Justice completely failed to be done, so to speak, by the stories. The creature was somehow larger than the space containing it, a conflagration of feathers and scales and teeth and color, with two slitted eyes right in the center. It was hard to focus on the thing, because one’s gaze kept shifting away to follow some new flash of movement, the way that a drunk can’t help but stare at the siren screen in a bar. There was no pattern to the thing, but the mind kept trying to make one, attempting to forge the chaos into meaning. It did give the vague impression of a snake, but that was probably only in the way that it folded and undulated. It was ultimately more like watching a quick-motion video of a fault tremor, or watching plate tectonics happen on a compressed scale. It was like a hundred chickens had been dyed competing colors and dropped in a bouncy castle. It was like a birthday party as drawn by an alien who had only heard one described. It was like everything, all at once, but also like nothing, in that there was nothing like it and in that there was nothing comprehensible going on, nothing to learn, no way to grasp it because there was nothing to grasp. It was obvious why none of the depictions matched another, because there was no way to depict this in fewer than seven dimensions, two of them imaginary. Quetzalcoatl was beyond description, or understanding, beyond knowing, beyond seeing. Simply beyond all.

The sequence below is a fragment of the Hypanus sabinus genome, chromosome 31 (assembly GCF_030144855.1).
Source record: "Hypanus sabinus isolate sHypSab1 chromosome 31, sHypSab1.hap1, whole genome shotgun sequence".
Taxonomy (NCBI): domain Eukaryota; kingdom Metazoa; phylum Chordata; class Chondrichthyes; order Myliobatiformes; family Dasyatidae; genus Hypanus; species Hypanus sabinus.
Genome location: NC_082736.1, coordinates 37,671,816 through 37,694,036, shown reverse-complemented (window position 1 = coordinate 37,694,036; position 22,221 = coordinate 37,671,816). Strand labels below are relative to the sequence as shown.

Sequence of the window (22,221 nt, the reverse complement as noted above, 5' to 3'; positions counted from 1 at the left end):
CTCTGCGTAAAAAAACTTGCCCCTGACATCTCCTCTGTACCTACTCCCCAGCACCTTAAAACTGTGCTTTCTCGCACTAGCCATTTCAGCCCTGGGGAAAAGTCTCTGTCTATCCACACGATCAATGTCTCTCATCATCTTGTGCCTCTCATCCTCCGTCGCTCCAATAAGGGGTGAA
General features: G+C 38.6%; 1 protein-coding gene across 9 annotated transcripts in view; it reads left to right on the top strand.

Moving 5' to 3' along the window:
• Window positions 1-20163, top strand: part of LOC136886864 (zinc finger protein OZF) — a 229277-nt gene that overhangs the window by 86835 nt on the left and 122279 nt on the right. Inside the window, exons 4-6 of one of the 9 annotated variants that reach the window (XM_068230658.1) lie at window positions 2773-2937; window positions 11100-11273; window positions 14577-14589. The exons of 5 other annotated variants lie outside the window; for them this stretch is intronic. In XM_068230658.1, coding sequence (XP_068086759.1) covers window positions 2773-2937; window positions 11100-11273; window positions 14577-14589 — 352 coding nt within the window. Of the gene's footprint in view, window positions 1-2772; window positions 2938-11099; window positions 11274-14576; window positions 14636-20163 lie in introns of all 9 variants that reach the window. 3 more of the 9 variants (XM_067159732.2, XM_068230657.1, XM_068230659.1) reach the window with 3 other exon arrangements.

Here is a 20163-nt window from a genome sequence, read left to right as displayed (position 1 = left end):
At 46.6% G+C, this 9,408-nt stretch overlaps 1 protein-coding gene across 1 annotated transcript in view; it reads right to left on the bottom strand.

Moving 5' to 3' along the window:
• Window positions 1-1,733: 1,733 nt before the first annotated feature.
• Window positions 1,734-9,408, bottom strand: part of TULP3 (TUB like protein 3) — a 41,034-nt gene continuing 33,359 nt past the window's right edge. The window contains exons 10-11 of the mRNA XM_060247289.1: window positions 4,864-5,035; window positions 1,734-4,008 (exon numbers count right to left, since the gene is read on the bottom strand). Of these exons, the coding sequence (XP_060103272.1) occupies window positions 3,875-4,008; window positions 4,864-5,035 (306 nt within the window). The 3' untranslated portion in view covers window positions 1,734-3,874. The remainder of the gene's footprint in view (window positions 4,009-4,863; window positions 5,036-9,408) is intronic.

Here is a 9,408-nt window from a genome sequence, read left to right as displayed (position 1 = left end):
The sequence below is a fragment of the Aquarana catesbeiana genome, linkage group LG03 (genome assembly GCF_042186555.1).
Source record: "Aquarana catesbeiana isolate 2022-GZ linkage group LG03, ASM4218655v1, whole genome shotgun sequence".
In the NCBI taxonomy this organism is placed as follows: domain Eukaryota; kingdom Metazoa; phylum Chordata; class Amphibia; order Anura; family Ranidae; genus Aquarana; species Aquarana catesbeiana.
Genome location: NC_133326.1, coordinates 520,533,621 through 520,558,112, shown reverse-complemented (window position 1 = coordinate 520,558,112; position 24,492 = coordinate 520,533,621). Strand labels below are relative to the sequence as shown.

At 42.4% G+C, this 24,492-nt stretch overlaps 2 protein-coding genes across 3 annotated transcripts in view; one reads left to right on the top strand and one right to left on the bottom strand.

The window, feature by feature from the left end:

Harry, the Wingman to the Gods, said, “This is going to be complicated,” and finished his drink.